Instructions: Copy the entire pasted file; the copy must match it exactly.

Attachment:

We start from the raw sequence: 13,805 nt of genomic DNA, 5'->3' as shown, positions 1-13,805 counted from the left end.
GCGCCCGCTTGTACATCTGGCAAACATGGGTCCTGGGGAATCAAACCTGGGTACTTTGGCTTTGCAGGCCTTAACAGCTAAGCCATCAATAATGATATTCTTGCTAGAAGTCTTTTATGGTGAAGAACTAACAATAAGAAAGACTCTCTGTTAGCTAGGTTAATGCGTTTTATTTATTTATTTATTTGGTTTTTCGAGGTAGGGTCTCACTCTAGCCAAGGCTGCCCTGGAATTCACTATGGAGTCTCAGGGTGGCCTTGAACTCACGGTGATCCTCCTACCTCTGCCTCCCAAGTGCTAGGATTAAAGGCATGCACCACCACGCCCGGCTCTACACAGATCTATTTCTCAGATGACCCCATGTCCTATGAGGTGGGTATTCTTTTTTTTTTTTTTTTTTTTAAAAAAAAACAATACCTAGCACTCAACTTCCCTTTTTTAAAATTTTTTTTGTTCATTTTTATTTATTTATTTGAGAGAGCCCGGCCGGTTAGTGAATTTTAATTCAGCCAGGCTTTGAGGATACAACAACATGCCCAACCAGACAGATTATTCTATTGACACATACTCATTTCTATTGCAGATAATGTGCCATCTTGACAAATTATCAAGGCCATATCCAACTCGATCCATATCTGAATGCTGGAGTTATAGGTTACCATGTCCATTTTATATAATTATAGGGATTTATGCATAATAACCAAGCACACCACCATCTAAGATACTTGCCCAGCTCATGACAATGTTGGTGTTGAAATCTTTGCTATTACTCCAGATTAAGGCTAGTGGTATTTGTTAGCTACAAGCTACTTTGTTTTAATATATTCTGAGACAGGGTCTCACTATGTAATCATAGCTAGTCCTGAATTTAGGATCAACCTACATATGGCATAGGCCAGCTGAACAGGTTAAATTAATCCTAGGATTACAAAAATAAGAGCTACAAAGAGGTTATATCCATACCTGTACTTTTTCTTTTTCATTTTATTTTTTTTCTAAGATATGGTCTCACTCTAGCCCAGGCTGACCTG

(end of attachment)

We start from the raw sequence: 13,805 nt of genomic DNA, 5'->3' as shown, positions 1-13,805 counted from the left end.
GCGCCCGCTTGTACATCTGGCAAACATGGGTCCTGGGGAATCAAACCTGGGTACTTTGGCTTTGCAGGCCTTAACAGCTAAGCCATCAATAATGATATTCTTGCTAGAAGTCTTTTATGGTGAAGAACTAACAATAAGAAAGACTCTCTGTTAGCTAGGTTAATGCGTTTTATTTATTTATTTATTTGGTTTTTCGAGGTAGGGTCTCACTCTAGCCAAGGCTGCCCTGGAATTCACTATGGAGTCTCAGGGTGGCCTTGAACTCACGGTGATCCTCCTACCTCTGCCTCCCAAGTGCTAGGATTAAAGGCATGCACCACCACGCCCGGCTCTACACAGATCTATTTCTCAGATGACCCCATGTCCTATGAGGTGGGTATTCTTTTTTTTTTTTTTTTTTTTAAAAAAAAACAATACCTAGCACTCAACTTCCCTTTTTTAAAATTTTTTTTGTTCATTTTTATTTATTTATTTGAGAGAGCCCGGCCGGTTAGTGAATTTTAATTCAGCCAGGCTTTGAGGATACAACAACATGCCCAACCAGACAGATTATTCTATTGACACATACTCATTTCTATTGCAGATAATGTGCCATCTTGACAAATTATCAAGGCCATATCCAACTCGATCCATATCTGAATGCTGGAGTTATAGGTTACCATGTCCATTTTATATAATTATAGGGATTTATGCATAATAACCAAGCACACCACCATCTAAGATACTTGCCCAGCTCATGACAATGTTGGTGTTGAAATCTTTGCTATTACTCCAGATTAAGGCTAGTGGTATTTGTTAGCTACAAGCTACTTTGTTTTAATATATTCTGAGACAGGGTCTCACTATGTAATCATAGCTAGTCCTGAATTTAGGATCAACCTACATATGGCATAGGCCAGCTGAACAGGTTAAATTAATCCTAGGATTACAAAAATAAGAGCTACAAAGAGGTTATATCCATACCTGTACTTTTTCTTTTTCATTTTATTTTTTTTCTAAGATATGGTCTCACTCTAGCCCAGGCTGACCTG